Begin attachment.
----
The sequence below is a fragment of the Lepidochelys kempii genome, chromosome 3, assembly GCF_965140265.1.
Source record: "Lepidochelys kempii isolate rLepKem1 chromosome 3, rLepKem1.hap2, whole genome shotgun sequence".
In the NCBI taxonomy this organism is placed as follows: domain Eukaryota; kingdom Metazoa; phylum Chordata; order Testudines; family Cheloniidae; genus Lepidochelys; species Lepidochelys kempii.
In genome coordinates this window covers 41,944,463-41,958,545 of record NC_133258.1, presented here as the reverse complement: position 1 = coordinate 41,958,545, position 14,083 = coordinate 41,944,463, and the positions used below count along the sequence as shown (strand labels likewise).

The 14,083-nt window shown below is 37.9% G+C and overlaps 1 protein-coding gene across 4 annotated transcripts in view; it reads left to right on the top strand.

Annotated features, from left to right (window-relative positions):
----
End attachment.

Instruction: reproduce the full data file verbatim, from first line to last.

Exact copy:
The sequence below is a fragment of the Lepidochelys kempii genome, chromosome 3, assembly GCF_965140265.1.
Source record: "Lepidochelys kempii isolate rLepKem1 chromosome 3, rLepKem1.hap2, whole genome shotgun sequence".
In the NCBI taxonomy this organism is placed as follows: domain Eukaryota; kingdom Metazoa; phylum Chordata; order Testudines; family Cheloniidae; genus Lepidochelys; species Lepidochelys kempii.
In genome coordinates this window covers 41,944,463-41,958,545 of record NC_133258.1, presented here as the reverse complement: position 1 = coordinate 41,958,545, position 14,083 = coordinate 41,944,463, and the positions used below count along the sequence as shown (strand labels likewise).

The 14,083-nt window shown below is 37.9% G+C and overlaps 1 protein-coding gene across 4 annotated transcripts in view; it reads left to right on the top strand.

Annotated features, from left to right (window-relative positions):